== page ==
Decision Analytics (DA)

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DA 150 | ANALYTICS IN ACTION SEMINARS | 2 quarter hours

(Undergraduate)

In these seminars, students describe and assess how they have applied or are applying something that they have learned to their work in industry or community, and students learn from practicing decision analytics professionals about the specific opportunities and challenges these individuals encounter in their work with data. (2-4 quarter hours)

DA 200 | DATA ANALYTICS | 4 quarter hours

(Undergraduate)

This course is designed as an introduction to the emerging field of analytics, an inductive approach to gaining insights on big data, thus informing decision-making. It covers various fundamental techniques rooted in management and decision sciences to solve problems in various functional areas, such as marketing and production. In this course, students will learn various analytical tools and demonstrate their ability to understand, present and discuss the results, thus building a strong foundation in supporting decision-making in a variety of scenarios. Major topics include the applications of logical and financial functions; data visualization and manipulation, what-if analysis; and linear programming for decision making. (4 quarter hours)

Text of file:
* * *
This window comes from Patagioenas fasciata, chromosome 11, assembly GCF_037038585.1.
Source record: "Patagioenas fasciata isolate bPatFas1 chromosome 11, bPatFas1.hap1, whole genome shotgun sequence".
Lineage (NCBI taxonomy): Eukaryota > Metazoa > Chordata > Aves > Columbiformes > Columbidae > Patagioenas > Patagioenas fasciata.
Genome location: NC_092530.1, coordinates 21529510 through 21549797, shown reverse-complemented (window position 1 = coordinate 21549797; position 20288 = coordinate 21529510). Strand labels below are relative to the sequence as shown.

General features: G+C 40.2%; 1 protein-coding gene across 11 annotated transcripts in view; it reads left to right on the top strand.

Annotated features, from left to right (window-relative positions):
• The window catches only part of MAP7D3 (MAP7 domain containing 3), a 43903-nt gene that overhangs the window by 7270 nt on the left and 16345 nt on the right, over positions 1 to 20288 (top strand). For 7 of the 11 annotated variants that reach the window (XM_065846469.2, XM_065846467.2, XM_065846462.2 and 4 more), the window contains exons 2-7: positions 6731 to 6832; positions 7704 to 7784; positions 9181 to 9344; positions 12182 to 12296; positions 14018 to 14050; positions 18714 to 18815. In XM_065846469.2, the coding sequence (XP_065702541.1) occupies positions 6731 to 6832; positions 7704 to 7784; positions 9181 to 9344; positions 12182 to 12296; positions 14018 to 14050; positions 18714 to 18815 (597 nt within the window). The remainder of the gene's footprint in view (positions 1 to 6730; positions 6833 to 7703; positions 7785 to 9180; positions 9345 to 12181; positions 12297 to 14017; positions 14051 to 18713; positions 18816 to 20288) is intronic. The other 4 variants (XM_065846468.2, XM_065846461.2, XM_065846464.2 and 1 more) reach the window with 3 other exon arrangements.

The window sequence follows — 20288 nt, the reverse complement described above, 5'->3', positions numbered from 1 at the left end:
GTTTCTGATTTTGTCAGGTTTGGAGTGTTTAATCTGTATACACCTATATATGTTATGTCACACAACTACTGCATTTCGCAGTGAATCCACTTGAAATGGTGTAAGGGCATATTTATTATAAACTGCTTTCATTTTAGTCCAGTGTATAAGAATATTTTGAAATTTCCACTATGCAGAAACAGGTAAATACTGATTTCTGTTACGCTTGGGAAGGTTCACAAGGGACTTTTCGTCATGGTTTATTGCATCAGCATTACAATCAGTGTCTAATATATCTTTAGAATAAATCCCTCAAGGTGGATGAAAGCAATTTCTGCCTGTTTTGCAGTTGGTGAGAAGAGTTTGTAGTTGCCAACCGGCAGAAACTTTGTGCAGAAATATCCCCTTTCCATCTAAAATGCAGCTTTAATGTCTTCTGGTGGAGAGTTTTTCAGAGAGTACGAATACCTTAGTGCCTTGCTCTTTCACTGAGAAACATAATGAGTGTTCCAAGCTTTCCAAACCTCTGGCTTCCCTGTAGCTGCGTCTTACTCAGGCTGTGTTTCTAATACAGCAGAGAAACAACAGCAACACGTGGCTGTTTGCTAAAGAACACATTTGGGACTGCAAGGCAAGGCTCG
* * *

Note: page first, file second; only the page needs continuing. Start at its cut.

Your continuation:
DA 220 | DATA MINING | 2-4 quarter hours

(Undergraduate)